The occasion was the college’s Dot Independent Film Festival honoring student films. Snyder is a 1989 graduate.
“Thanks for getting up at 10 in the morning on a Saturday,” Snyder said at the top of his presentation in the Ahmanson Auditorium. “I showed my Super 8 projects in this room. We would say, ‘One day our movies will play in a real theater.'”
Snyder recalled that he had been drawn to the school when his father sent him a box of 20 film school catalogs. The deciding factor was a photo of a student shooting from a crane. “I went, ‘Look at all that cool gear,'” he recalled.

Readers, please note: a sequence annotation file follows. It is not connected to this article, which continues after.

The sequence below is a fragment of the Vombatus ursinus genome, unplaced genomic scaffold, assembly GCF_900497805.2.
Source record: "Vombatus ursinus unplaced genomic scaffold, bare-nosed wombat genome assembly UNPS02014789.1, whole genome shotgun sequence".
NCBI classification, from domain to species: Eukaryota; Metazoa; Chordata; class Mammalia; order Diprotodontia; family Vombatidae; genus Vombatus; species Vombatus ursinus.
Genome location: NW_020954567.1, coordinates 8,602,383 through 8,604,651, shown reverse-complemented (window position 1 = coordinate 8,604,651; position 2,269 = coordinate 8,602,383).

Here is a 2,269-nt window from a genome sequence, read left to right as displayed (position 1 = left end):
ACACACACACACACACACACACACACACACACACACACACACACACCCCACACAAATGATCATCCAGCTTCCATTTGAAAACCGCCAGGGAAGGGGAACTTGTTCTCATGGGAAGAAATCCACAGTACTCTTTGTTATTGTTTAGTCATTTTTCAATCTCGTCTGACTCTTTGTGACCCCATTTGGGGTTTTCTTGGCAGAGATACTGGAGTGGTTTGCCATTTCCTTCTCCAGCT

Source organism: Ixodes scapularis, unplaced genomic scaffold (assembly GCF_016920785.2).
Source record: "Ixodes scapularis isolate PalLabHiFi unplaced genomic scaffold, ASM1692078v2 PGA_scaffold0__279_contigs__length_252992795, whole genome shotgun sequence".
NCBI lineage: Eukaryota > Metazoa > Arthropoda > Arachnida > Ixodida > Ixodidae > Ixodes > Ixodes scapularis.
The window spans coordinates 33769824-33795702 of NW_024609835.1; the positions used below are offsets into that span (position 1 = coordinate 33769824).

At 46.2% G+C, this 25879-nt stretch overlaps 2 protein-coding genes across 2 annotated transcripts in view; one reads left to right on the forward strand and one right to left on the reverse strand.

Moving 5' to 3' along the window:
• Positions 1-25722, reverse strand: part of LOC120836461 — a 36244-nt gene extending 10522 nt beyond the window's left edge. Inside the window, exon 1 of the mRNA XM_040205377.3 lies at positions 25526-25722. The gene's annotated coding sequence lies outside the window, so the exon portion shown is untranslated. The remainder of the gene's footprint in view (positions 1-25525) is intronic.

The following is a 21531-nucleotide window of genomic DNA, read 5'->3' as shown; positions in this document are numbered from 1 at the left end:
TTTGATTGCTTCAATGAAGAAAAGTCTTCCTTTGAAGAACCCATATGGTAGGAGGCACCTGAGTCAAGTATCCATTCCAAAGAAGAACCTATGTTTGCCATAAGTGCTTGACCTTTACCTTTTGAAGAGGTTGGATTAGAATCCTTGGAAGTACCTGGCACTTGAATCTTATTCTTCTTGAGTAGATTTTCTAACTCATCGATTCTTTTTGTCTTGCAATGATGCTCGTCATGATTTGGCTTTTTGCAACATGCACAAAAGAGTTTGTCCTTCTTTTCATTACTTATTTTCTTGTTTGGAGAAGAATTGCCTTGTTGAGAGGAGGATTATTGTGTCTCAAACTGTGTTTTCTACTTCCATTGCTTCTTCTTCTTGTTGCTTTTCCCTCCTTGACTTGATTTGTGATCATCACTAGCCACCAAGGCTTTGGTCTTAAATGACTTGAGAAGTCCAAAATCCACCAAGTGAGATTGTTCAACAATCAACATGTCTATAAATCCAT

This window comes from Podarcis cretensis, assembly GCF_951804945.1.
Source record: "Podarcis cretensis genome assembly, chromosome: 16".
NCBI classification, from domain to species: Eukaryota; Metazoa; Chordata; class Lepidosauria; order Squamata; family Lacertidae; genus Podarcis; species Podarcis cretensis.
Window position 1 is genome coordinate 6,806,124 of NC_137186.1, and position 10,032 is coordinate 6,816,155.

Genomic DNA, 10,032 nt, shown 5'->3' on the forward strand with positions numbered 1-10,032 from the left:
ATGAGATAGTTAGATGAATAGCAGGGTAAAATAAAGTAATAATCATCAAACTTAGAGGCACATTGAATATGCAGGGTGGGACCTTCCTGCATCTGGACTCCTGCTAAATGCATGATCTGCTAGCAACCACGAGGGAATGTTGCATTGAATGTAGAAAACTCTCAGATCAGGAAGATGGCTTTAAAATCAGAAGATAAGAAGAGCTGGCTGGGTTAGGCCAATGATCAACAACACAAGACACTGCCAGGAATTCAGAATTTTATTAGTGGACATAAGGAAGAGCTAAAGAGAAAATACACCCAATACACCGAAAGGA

Snyder called the experience “art boot camp” and noted that there was a attrition rate — “It was like Vietnam” — but noted that his tenure led to massive amounts of shooting and lasting friendships with Tarsem, Kendall Henry and Larry Fong, his cinematographer on “300” and “Watchmen.”
Snyder credited Art Center with the best advice he received: “Your point of view is all you have in the end. So if you did it your way and it was cool, that was all that was required.”
And Snyder told the students that the industry wants them.
“They want you to tell them what’s right,” he concluded. “They know that they don’t know. Hollywood needs you. I do it the same way as I did when I was in Basics 2 with Kendall and Larry.”